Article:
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Ask the gardeners Q&A

Q I want to use a large plastic bag to make compost of weeds, grass, and leaves, but I won't be home during winter to periodically untie the bag. If I leave the bag untied, will enough moisture get into the bag to decompose the refuse? N. C. P. Portland, Ore. No reason why you can't moisten the bagful of debris, add some soil and liquid fertilizer, and tie the top shut, then leave it all winter to decompose while you are away. It's easier to fill the bag if it lines a garbage can. Place a scoop of soil in bottom of bag, and for every 2 feet of refuse, throw in another shovel of garden soil. Moisten the whole mixture with a gallon of water (if it's a 25- to 30-gallon trash bag) and about a pint of liquid plant food. Store in the garage all winter and by

springtime you will have a bag full of ``black gold'' for your garden. In areas where temperatures frequently fall below 10 degrees F., the bagful won't break down as fast, unless you move it to a warmer spot. Q A friend has just given us several used clay pots. We want to sterilize them. How long should we boil them, or is there a chemical that could be used for this? There is a whitish material on some of them. A. M. Atlanta

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The whitish material is from fertilizer and hard-water salts. A wire brush will usually get it off after the pots have been soaked. A solution of 9 parts water to 1 of household bleach is a good disinfectant. Heat the water to boiling, add the pots, then pour in the bleach and let stand overnight. We usually add a little dishwashing detergent to help loosen the salts. Incidentally, if there are any new pots among them, let them stand overnight in plain water. This helps fill up some of the pores. If not soaked, they will absorb water from the soil so quickly that the plants will suffer from lack of moisture. Plants in clay pots must be watered about twice as often as those in plastic pots. Q How do you preserve gourds? Last year we painted them with shellac, but they didn't keep well. C. S. R. Columbus, Ohio

Be sure gourds are mature before they're cut from the vines. Indications of maturity are deeper color and toughened stems. Leave gourds on vines until frost threatens, then cut them, leaving two or three inches of the stem. It'll fall off as it dries. Wipe gourds with a cloth dampened in a mild solution of household bleach and detergent. Let them dry two weeks in a warm dry place. We use a coat of floor wax on gourds, and buff with a soft brush. Some folks prefer the shine of shellac. Q I bought a hanging-basket plant at a garage sale. The attendant called it ``string-of-hearts'' but didn't know its name. It has small, leathery, heart-shaped leaves with beadlike growths. Can you enlighten me? C. M. Battle Creek, Mich.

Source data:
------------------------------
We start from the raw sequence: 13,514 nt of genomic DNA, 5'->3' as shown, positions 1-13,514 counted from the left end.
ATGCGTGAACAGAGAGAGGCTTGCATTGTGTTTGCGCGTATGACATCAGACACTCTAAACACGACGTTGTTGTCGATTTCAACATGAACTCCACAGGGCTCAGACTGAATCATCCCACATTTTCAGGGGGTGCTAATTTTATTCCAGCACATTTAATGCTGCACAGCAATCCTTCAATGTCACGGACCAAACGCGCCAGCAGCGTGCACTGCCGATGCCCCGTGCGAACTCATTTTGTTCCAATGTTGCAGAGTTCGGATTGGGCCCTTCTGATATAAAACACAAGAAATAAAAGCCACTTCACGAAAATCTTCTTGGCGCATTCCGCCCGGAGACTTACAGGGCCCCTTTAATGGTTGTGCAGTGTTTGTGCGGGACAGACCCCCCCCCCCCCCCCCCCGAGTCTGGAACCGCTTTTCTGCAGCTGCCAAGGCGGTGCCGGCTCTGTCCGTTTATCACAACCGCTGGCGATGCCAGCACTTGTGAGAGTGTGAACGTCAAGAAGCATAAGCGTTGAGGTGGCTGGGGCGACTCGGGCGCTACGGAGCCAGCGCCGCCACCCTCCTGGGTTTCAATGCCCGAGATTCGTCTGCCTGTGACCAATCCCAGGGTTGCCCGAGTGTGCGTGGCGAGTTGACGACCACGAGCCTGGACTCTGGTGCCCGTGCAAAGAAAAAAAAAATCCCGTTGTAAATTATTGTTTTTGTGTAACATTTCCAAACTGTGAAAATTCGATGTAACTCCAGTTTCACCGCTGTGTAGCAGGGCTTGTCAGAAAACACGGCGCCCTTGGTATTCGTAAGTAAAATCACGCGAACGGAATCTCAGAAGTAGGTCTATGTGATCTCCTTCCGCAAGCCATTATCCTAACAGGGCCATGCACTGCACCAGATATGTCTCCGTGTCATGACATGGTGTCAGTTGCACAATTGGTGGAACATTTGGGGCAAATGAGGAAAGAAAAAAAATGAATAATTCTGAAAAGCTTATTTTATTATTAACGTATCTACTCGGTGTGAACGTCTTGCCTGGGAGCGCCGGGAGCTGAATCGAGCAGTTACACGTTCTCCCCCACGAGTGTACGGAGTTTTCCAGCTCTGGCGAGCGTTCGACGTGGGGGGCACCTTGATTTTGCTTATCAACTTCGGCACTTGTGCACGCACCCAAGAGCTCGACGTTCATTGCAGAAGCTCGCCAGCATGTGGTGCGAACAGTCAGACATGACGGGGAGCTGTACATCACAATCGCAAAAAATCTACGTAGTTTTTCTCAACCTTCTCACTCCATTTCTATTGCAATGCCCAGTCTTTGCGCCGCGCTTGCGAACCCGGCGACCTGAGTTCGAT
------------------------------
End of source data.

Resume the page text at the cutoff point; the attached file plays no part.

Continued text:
The botanical name is Ceropegia (pronounced sir-oh-pee-gee-uh) Woodii (wood-e-i). A popular common name is Rosary vine; the beadlike bulbils can be used to start new plants. They can also be started from cuttings. The plant can be grown in sun, but ours prefers sunlight filtered through a curtain. It needs good drainage, and a good soil mix is 1 part each of loam, sphagnum peat moss, and perlite or sharp sand.

Ideal temperatures range from 72 degrees F. in the day to 60 degrees F. at night, but in summer the plant tolerates higher day temperatures, and in winter it can take 55 degrees nights. Q My mother had a ``snake plant'' with long, straplike leaves with horizontal dark stripes. Hers bloomed every winter, with tiny, fragrant star-shaped flowers. I have the same plant but no blooms. What can I do? V. G. E. Eureka, Calif.

Sansevierias are probably the easiest houseplants to grow, tolerating everything but a soggy soil. But if they are given regular watering so soil doesn't get parched in between, and the temperature stays about 72 degrees F. during the day and 65 degrees at night, and it gets a liquid feeding two or three times a year, it will usually bloom. They will grow in shade, but they get gangly. Sun is needed for blooming. Some of the cultivars now being produced are more attractive than the old-fashioned o nes, but they do not bloom as readily. Ours is like the one you describe. We keep it slightly pot-bound, and it blooms once a year.

If you have a question about your garden, inside or out, send it to the Garden Page, The Christian Science Monitor, One Norway Street, Boston, Mass. 02115. Doc and Katy Abraham are nationally known horticulturists.

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